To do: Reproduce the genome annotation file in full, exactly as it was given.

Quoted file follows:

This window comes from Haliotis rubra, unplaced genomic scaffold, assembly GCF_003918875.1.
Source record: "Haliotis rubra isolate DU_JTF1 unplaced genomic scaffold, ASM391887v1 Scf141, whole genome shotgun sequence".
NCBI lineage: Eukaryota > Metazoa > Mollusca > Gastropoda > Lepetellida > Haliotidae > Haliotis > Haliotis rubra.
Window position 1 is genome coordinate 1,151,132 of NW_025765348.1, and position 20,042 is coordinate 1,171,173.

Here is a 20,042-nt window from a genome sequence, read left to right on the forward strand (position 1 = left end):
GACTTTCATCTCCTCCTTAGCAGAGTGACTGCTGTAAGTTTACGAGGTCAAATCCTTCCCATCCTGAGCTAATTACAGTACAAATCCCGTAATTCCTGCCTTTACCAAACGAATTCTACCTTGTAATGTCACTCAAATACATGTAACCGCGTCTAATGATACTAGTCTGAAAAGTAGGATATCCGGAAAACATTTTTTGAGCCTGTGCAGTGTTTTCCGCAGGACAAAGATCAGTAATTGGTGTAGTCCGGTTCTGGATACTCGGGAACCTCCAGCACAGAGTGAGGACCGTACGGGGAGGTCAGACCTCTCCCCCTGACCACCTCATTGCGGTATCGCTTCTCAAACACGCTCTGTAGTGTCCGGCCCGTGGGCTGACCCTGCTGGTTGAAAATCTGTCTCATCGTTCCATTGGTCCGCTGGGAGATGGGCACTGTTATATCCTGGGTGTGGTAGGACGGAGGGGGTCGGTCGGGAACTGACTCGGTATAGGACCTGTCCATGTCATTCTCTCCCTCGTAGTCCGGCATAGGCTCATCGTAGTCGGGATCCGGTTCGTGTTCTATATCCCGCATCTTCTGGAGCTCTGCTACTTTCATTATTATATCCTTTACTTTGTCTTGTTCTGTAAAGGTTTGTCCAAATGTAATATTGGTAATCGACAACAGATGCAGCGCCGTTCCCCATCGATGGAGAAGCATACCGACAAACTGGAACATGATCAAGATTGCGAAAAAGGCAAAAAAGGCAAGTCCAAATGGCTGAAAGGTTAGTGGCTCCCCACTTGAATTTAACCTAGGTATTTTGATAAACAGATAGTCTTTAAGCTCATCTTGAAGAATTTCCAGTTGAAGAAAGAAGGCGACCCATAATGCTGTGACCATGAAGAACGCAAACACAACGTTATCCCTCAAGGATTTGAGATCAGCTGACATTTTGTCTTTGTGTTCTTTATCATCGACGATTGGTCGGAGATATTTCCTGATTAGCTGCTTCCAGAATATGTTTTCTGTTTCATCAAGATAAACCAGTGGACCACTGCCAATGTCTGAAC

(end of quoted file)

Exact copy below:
This window comes from Haliotis rubra, unplaced genomic scaffold, assembly GCF_003918875.1.
Source record: "Haliotis rubra isolate DU_JTF1 unplaced genomic scaffold, ASM391887v1 Scf141, whole genome shotgun sequence".
NCBI lineage: Eukaryota > Metazoa > Mollusca > Gastropoda > Lepetellida > Haliotidae > Haliotis > Haliotis rubra.
Window position 1 is genome coordinate 1,151,132 of NW_025765348.1, and position 20,042 is coordinate 1,171,173.

Here is a 20,042-nt window from a genome sequence, read left to right on the forward strand (position 1 = left end):
GACTTTCATCTCCTCCTTAGCAGAGTGACTGCTGTAAGTTTACGAGGTCAAATCCTTCCCATCCTGAGCTAATTACAGTACAAATCCCGTAATTCCTGCCTTTACCAAACGAATTCTACCTTGTAATGTCACTCAAATACATGTAACCGCGTCTAATGATACTAGTCTGAAAAGTAGGATATCCGGAAAACATTTTTTGAGCCTGTGCAGTGTTTTCCGCAGGACAAAGATCAGTAATTGGTGTAGTCCGGTTCTGGATACTCGGGAACCTCCAGCACAGAGTGAGGACCGTACGGGGAGGTCAGACCTCTCCCCCTGACCACCTCATTGCGGTATCGCTTCTCAAACACGCTCTGTAGTGTCCGGCCCGTGGGCTGACCCTGCTGGTTGAAAATCTGTCTCATCGTTCCATTGGTCCGCTGGGAGATGGGCACTGTTATATCCTGGGTGTGGTAGGACGGAGGGGGTCGGTCGGGAACTGACTCGGTATAGGACCTGTCCATGTCATTCTCTCCCTCGTAGTCCGGCATAGGCTCATCGTAGTCGGGATCCGGTTCGTGTTCTATATCCCGCATCTTCTGGAGCTCTGCTACTTTCATTATTATATCCTTTACTTTGTCTTGTTCTGTAAAGGTTTGTCCAAATGTAATATTGGTAATCGACAACAGATGCAGCGCCGTTCCCCATCGATGGAGAAGCATACCGACAAACTGGAACATGATCAAGATTGCGAAAAAGGCAAAAAAGGCAAGTCCAAATGGCTGAAAGGTTAGTGGCTCCCCACTTGAATTTAACCTAGGTATTTTGATAAACAGATAGTCTTTAAGCTCATCTTGAAGAATTTCCAGTTGAAGAAAGAAGGCGACCCATAATGCTGTGACCATGAAGAACGCAAACACAACGTTATCCCTCAAGGATTTGAGATCAGCTGACATTTTGTCTTTGTGTTCTTTATCATCGACGATTGGTCGGAGATATTTCCTGATTAGCTGCTTCCAGAATATGTTTTCTGTTTCATCAAGATAAACCAGTGGACCACTGCCAATGTCTGAAC